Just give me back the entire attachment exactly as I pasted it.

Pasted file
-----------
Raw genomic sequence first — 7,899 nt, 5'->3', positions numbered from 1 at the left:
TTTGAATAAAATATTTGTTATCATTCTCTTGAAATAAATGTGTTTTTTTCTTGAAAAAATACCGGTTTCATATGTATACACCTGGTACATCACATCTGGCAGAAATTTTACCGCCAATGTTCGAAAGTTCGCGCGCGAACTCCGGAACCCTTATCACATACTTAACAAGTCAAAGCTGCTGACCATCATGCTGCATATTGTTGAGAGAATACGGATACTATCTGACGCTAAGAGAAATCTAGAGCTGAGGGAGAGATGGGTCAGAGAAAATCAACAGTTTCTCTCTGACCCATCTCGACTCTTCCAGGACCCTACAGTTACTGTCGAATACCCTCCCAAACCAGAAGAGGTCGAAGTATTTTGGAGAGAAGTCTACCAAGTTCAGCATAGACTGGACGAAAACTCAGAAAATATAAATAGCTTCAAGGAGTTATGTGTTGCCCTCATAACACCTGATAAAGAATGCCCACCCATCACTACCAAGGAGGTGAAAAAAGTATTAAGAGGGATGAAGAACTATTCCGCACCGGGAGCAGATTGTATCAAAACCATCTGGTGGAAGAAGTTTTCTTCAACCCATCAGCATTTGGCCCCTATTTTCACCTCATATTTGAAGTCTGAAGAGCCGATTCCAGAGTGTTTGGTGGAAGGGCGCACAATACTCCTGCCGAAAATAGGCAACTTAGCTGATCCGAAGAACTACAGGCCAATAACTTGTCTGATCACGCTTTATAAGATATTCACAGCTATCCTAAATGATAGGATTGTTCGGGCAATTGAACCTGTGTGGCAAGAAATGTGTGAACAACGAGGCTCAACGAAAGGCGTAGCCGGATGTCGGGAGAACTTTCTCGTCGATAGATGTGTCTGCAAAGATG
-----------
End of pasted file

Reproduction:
Raw genomic sequence first — 7,899 nt, 5'->3', positions numbered from 1 at the left:
TTTGAATAAAATATTTGTTATCATTCTCTTGAAATAAATGTGTTTTTTTCTTGAAAAAATACCGGTTTCATATGTATACACCTGGTACATCACATCTGGCAGAAATTTTACCGCCAATGTTCGAAAGTTCGCGCGCGAACTCCGGAACCCTTATCACATACTTAACAAGTCAAAGCTGCTGACCATCATGCTGCATATTGTTGAGAGAATACGGATACTATCTGACGCTAAGAGAAATCTAGAGCTGAGGGAGAGATGGGTCAGAGAAAATCAACAGTTTCTCTCTGACCCATCTCGACTCTTCCAGGACCCTACAGTTACTGTCGAATACCCTCCCAAACCAGAAGAGGTCGAAGTATTTTGGAGAGAAGTCTACCAAGTTCAGCATAGACTGGACGAAAACTCAGAAAATATAAATAGCTTCAAGGAGTTATGTGTTGCCCTCATAACACCTGATAAAGAATGCCCACCCATCACTACCAAGGAGGTGAAAAAAGTATTAAGAGGGATGAAGAACTATTCCGCACCGGGAGCAGATTGTATCAAAACCATCTGGTGGAAGAAGTTTTCTTCAACCCATCAGCATTTGGCCCCTATTTTCACCTCATATTTGAAGTCTGAAGAGCCGATTCCAGAGTGTTTGGTGGAAGGGCGCACAATACTCCTGCCGAAAATAGGCAACTTAGCTGATCCGAAGAACTACAGGCCAATAACTTGTCTGATCACGCTTTATAAGATATTCACAGCTATCCTAAATGATAGGATTGTTCGGGCAATTGAACCTGTGTGGCAAGAAATGTGTGAACAACGAGGCTCAACGAAAGGCGTAGCCGGATGTCGGGAGAACTTTCTCGTCGATAGATGTGTCTGCAAAGATG